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Once Sochi captured the bid for 2014, Russian federation officials compounded the problem by thinking more money would provide a quick fix.

“They spent at least $200 million more ahead of Vancouver than in Torino. They spent three times what anyone else did,” Roush said, “instead of taking a realistic look at how much their facilities and programs were degraded. … That’s why the results (in Vancouver) mystified so many Russians.

“It’s the first time people realized how bare the shelves were. It’s why,” Roush said finally, “they started getting rid of people and cleaning house.”

It’s also why Putin has quietly lowered expectations and sports officials have offered every gold medalist a $122,000 bonus, overseen investment in new ski-jumping, bobsled and curling training facilities recently, as well as hiring foreign coaches.

In one interesting ploy, former South Korean short-track speed-skating champion Victor Ahn became a Russian citizen, a move that paid off last month when he helped his new countrymen capture the 5,000-meter relay at the European championships. In another, a tear-jerker released last spring about former hockey great Valeri Kharlamov titled “Legend No. 17” seeks to remind Russians about their Big Red Machine - which won six of eight Olympic gold medals in one stretch and nearly stunned Canada in the 1972 Summit Series - and perhaps inspire a new version.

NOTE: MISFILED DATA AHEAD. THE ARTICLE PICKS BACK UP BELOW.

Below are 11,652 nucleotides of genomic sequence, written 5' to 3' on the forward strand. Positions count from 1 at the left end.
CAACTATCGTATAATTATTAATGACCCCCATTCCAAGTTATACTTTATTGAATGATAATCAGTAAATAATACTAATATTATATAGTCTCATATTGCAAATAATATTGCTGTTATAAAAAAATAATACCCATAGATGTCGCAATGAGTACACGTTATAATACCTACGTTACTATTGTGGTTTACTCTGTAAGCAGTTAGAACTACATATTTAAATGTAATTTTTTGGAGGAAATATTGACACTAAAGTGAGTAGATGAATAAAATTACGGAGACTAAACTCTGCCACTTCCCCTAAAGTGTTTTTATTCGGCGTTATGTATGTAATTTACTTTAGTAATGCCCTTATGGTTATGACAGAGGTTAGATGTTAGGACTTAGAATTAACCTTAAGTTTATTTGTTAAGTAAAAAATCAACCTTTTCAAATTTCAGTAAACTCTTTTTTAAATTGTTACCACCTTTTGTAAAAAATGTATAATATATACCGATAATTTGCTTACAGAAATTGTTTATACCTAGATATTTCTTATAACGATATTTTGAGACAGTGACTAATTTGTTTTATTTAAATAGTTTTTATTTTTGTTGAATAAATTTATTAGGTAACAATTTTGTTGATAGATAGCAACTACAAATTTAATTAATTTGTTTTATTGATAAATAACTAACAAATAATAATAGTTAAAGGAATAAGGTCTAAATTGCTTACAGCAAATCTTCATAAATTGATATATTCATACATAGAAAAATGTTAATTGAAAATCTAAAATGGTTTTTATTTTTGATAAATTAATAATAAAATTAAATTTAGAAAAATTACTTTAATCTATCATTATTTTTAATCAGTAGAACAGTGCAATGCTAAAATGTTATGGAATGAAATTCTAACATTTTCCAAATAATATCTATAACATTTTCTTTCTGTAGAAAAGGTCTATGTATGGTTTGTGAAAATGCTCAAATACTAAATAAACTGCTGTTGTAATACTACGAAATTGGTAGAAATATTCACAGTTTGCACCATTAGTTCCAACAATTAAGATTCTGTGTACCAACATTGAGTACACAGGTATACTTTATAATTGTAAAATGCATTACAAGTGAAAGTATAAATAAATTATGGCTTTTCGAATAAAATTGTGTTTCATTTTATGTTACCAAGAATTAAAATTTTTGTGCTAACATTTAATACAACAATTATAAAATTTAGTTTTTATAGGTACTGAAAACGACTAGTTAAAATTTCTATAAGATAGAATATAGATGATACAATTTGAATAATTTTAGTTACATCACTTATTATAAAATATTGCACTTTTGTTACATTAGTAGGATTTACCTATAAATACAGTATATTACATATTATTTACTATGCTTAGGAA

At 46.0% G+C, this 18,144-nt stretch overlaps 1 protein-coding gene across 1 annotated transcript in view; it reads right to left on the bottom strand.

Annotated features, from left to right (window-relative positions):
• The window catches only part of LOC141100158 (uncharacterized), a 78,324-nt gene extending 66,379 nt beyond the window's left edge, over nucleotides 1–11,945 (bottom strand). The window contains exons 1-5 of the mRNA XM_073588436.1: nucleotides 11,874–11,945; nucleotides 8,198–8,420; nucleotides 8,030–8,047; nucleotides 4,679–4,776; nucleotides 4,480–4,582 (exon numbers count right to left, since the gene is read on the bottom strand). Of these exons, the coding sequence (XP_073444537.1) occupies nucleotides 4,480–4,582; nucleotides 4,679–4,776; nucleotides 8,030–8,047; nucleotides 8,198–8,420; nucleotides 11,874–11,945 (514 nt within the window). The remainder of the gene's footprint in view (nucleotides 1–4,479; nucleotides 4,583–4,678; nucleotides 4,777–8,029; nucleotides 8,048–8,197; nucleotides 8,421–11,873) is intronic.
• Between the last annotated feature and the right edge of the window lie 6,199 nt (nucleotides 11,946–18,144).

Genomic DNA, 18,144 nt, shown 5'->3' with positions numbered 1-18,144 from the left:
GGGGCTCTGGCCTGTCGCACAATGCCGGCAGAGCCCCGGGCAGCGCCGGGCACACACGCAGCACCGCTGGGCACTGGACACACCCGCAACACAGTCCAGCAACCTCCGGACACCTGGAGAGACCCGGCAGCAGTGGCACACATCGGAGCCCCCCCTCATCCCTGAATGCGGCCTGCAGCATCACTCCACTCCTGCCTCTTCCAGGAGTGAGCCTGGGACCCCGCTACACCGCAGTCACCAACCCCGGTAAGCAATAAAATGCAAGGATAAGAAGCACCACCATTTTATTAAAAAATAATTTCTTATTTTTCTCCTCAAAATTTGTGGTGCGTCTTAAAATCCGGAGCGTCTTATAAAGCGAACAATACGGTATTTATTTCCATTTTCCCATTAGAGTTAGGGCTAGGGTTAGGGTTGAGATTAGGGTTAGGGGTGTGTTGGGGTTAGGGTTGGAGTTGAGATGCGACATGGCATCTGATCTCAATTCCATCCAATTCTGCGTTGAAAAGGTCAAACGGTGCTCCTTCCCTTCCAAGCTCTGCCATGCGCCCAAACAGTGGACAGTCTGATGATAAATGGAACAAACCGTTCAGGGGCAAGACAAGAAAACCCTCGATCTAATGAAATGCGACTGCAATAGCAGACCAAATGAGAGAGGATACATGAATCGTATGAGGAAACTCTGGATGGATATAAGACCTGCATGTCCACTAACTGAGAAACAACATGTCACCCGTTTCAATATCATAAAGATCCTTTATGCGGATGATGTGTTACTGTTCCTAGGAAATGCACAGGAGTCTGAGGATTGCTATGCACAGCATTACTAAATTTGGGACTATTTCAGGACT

Much of the rest of the world remembers those teams as bullies, but in “17” the tables have been turned. It’s the Canadians who are portrayed as uncaring thugs and Kharlamov and his mates as cuddly sportsmen playing for the love of the game while fighting off the blandishments of greasy capitalist sports agents.

“I always dream I’m about to play a game with Canadians and kick your ass,” Kharlamov says in a trailer for the movie with English subtitles, “together with my national team.”

Those were the days.


Jim Litke is a national sports columnist for The Associated Press. Write to him at and follow him at